The Maximilian sword is inspired by the many examples of smaller zweihander (zweihander mean two-hander) swords carried by the Landesknecht, or German mercenaries of the 15th and 16th centuries. The term Landsknechte was first coined by Peter von Hagenbach, recorder for Charles the Bold of Burgundy, meaning servant of the country (land) and first began appearing in common use in approximately 1470. The appellation was given primarily to the mercenary soldiers from the areas of Alsace, Baden Wurttemburg, and Austrian Tyrol who were trained to fight with pikes, zweihanders and later with the early firearm, the arquebus.
Maximilian I was the German king (1486-1519) and Holy Roman emperor (1493-1519), who established the Hapsburg dynasty as an international European power. Maximilian I is credited with the creation of the Landsknechts.
This new military force was closely modeled on the fierce and well-trained pikeman of the Swiss mercenary companies. The face of war was changing dramatically during this period. The Burgundian Wars (1476-7) had shown that heavy cavalry was virtually useless against well trained pike formations, and the cost of training and equipping mounted troops was becoming too much of a burden on the European nobility. This new mobile infantry of pike formations supplemented by two-handed swordsmen and primitive firearms were more easily trained in large numbers and quickly became the main body of mercenary armies throughout Europe.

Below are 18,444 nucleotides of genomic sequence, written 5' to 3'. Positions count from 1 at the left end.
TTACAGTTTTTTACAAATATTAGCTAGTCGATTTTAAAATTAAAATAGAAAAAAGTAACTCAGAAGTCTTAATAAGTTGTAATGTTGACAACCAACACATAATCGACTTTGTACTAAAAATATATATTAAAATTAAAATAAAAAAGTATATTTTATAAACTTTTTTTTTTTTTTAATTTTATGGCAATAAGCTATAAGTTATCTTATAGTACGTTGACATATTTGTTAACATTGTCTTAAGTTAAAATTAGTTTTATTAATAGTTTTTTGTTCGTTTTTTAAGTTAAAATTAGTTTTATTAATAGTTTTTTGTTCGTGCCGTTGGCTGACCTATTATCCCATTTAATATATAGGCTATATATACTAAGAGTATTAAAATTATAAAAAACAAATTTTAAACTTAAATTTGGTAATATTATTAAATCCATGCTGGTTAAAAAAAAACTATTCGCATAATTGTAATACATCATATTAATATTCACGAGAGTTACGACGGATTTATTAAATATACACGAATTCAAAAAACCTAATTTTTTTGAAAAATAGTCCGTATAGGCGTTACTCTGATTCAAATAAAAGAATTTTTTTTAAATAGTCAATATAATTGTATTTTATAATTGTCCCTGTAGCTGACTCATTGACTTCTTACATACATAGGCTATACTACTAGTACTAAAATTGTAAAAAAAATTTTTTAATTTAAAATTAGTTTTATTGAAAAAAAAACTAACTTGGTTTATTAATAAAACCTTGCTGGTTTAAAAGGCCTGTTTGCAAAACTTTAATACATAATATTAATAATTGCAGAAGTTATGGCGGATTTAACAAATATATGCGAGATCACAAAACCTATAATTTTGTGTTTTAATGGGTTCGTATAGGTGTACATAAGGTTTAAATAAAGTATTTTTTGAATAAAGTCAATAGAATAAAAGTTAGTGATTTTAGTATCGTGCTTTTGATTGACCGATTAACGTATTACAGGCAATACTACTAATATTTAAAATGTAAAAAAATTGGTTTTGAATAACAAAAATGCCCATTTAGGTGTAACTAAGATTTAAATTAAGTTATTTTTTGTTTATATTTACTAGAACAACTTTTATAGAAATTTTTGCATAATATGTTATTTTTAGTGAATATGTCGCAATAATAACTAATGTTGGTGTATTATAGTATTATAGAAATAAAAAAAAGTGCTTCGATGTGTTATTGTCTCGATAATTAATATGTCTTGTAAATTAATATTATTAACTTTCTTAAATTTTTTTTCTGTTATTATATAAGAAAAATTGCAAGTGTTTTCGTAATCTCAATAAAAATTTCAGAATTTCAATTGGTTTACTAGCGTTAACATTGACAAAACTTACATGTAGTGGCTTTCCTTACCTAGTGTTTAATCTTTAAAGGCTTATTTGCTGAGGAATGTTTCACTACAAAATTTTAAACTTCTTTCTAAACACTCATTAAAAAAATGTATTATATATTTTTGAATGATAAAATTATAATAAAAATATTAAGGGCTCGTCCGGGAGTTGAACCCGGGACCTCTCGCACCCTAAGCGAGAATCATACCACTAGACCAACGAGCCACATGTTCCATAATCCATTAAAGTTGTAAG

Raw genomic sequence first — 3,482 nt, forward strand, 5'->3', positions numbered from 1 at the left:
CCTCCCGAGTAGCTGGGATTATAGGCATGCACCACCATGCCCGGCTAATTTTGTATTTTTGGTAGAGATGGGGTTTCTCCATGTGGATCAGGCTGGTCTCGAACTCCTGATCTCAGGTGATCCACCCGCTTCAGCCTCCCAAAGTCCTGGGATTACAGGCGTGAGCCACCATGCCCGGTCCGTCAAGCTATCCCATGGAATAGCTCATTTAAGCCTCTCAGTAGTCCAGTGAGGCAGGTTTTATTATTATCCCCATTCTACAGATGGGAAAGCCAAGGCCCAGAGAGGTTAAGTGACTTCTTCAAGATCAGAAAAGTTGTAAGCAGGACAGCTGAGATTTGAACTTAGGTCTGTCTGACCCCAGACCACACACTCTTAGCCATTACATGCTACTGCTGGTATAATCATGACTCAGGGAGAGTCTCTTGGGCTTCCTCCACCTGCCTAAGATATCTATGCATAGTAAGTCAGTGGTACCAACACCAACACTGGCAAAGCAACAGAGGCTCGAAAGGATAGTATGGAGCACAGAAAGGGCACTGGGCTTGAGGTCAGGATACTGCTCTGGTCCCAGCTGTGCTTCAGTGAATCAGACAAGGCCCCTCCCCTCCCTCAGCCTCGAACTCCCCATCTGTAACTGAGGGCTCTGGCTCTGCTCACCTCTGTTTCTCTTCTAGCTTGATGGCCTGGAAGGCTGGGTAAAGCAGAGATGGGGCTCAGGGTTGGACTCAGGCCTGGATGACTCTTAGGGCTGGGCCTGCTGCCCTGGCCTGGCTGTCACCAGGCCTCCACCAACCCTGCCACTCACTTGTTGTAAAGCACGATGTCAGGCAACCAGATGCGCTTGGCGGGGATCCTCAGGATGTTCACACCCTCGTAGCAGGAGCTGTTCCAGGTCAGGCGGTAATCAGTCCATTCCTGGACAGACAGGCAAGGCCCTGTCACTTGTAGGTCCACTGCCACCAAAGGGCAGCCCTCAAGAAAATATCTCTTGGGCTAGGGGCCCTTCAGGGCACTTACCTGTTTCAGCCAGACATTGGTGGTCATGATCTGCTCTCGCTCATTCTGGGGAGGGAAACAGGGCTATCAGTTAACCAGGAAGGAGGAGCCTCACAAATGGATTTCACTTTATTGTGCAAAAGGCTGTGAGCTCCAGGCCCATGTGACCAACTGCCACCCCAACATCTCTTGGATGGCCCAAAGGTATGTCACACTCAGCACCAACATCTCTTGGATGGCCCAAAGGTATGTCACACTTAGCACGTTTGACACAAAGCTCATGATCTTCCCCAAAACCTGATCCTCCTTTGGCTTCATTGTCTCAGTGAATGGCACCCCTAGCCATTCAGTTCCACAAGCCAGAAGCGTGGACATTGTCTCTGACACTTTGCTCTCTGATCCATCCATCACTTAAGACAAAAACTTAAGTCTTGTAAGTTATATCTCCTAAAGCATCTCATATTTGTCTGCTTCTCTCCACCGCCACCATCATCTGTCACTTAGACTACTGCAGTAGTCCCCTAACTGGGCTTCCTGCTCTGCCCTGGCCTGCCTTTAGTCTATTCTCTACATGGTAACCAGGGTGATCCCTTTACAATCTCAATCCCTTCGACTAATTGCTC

The Landsknecht army would have been a fearsome sight to behold — thousands of men wearing what would appear to be brightly colored rags and hats with many gaudy, brightly colored feathers. Their clothes, taken from their fallen opponents and not always fitting properly, was slashed and tied together to fit the new owner — a look that would later become the trendy fashion among the nobility.
These swords was designed for broad, sweeping cutting blows (such as clearing a line of pikes) and then for thrusting by using a half-swording technique (gripping the hilt in one hand and the blade in the other) in close-quarter fighting. Landesknecht are often depicted in period woodcuts as carrying a shorter sword (often a katzbalger) as a sidearm in addition to the zweihander, presumably for use in close-quarter combat.
The Maximilian has a hand ground high carbon steel blade that is tempered for flexibility and edge retention. The crossguard and pommel are cast from mild steel. The grip is stabilized birch wood, fitted over with tight leather.
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